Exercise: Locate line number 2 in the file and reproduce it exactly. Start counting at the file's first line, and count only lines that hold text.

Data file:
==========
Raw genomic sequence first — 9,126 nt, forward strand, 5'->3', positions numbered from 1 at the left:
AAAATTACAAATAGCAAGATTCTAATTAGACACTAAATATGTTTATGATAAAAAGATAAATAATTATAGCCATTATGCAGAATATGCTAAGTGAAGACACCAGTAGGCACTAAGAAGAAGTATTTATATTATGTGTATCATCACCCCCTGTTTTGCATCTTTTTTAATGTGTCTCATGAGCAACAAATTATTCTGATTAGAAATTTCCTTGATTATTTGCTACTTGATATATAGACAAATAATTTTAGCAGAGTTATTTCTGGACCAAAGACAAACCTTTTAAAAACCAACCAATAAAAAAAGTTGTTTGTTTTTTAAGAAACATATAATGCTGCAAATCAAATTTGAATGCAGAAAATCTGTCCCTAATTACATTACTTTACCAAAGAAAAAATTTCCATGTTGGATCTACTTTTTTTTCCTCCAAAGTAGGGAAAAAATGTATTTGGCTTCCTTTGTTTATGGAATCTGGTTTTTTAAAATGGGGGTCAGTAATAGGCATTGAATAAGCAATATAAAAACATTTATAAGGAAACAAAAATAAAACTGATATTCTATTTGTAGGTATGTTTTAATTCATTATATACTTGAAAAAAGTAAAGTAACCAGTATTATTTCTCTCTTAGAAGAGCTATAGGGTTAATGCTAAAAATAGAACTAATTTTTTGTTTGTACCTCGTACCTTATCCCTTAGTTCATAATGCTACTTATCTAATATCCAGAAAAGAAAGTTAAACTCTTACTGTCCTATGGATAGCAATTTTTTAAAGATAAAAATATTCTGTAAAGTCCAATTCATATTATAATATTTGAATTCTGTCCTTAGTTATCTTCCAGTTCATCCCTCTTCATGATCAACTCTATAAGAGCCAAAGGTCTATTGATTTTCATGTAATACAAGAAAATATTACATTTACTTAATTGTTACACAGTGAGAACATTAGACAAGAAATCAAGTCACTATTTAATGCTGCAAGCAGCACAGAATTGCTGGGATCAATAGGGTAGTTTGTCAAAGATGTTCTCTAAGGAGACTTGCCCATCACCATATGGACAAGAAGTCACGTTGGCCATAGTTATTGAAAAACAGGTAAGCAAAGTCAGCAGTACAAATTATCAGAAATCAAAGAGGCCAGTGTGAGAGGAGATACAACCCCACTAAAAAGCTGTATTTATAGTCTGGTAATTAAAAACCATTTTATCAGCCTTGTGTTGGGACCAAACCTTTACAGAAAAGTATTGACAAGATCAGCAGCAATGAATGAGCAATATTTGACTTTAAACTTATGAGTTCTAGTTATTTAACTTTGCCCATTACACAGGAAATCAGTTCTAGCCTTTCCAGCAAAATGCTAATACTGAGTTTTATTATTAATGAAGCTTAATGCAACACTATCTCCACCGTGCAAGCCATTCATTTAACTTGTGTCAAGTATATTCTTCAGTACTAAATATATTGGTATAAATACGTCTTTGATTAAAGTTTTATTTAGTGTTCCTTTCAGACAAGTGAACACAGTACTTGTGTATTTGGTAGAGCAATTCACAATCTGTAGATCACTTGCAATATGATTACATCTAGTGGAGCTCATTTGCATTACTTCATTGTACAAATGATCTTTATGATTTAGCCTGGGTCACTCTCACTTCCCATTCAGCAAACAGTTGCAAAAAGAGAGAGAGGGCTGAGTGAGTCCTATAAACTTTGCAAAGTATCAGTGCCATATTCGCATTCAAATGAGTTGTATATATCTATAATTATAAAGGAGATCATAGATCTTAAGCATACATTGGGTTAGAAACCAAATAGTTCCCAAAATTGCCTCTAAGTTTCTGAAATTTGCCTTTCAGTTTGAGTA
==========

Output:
AAAATTACAAATAGCAAGATTCTAATTAGACACTAAATATGTTTATGATAAAAAGATAAATAATTATAGCCATTATGCAGAATATGCTAAGTGAAGACACCAGTAGGCACTAAGAAGAAGTATTTATATTATGTGTATCATCACCCCCTGTTTTGCATCTTTTTTAATGTGTCTCATGAGCAACAAATTATTCTGATTAGAAATTTCCTTGATTATTTGCTACTTGATATATAGACAAATAATTTTAGCAGAGTTATTTCTGGACCAAAGACAAACCTTTTAAAAACCAACCAATAAAAAAAGTTGTTTGTTTTTTAAGAAACATATAATGCTGCAAATCAAATTTGAATGCAGAAAATCTGTCCCTAATTACATTACTTTACCAAAGAAAAAATTTCCATGTTGGATCTACTTTTTTTTCCTCCAAAGTAGGGAAAAAATGTATTTGGCTTCCTTTGTTTATGGAATCTGGTTTTTTAAAATGGGGGTCAGTAATAGGCATTGAATAAGCAATATAAAAACATTTATAAGGAAACAAAAATAAAACTGATATTCTATTTGTAGGTATGTTTTAATTCATTATATACTTGAAAAAAGTAAAGTAACCAGTATTATTTCTCTCTTAGAAGAGCTATAGGGTTAATGCTAAAAATAGAACTAATTTTTTGTTTGTACCTCGTACCTTATCCCTTAGTTCATAATGCTACTTATCTAATATCCAGAAAAGAAAGTTAAACTCTTACTGTCCTATGGATAGCAATTTTTTAAAGATAAAAATATTCTGTAAAGTCCAATTCATATTATAATATTTGAATTCTGTCCTTAGTTATCTTCCAGTTCATCCCTCTTCATGATCAACTCTATAAGAGCCAAAGGTCTATTGATTTTCATGTAATACAAGAAAATATTACATTTACTTAATTGTTACACAGTGAGAACATTAGACAAGAAATCAAGTCACTATTTAATGCTGCAAGCAGCACAGAATTGCTGGGATCAATAGGGTAGTTTGTCAAAGATGTTCTCTAAGGAGACTTGCCCATCACCATATGGACAAGAAGTCACGTTGGCCATAGTTATTGAAAAACAGGTAAGCAAAGTCAGCAGTACAAATTATCAGAAATCAAAGAGGCCAGTGTGAGAGGAGATACAACCCCACTAAAAAGCTGTATTTATAGTCTGGTAATTAAAAACCATTTTATCAGCCTTGTGTTGGGACCAAACCTTTACAGAAAAGTATTGACAAGATCAGCAGCAATGAATGAGCAATATTTGACTTTAAACTTATGAGTTCTAGTTATTTAACTTTGCCCATTACACAGGAAATCAGTTCTAGCCTTTCCAGCAAAATGCTAATACTGAGTTTTATTATTAATGAAGCTTAATGCAACACTATCTCCACCGTGCAAGCCATTCATTTAACTTGTGTCAAGTATATTCTTCAGTACTAAATATATTGGTATAAATACGTCTTTGATTAAAGTTTTATTTAGTGTTCCTTTCAGACAAGTGAACACAGTACTTGTGTATTTGGTAGAGCAATTCACAATCTGTAGATCACTTGCAATATGATTACATCTAGTGGAGCTCATTTGCATTACTTCATTGTACAAATGATCTTTATGATTTAGCCTGGGTCACTCTCACTTCCCATTCAGCAAACAGTTGCAAAAAGAGAGAGAGGGCTGAGTGAGTCCTATAAACTTTGCAAAGTATCAGTGCCATATTCGCATTCAAATGAGTTGTATATATCTATAATTATAAAGGAGATCATAGATCTTAAGCATACATTGGGTTAGAAACCAAATAGTTCCCAAAATTGCCTCTAAGTTTCTGAAATTTGCCTTTCAGTTTGAGTA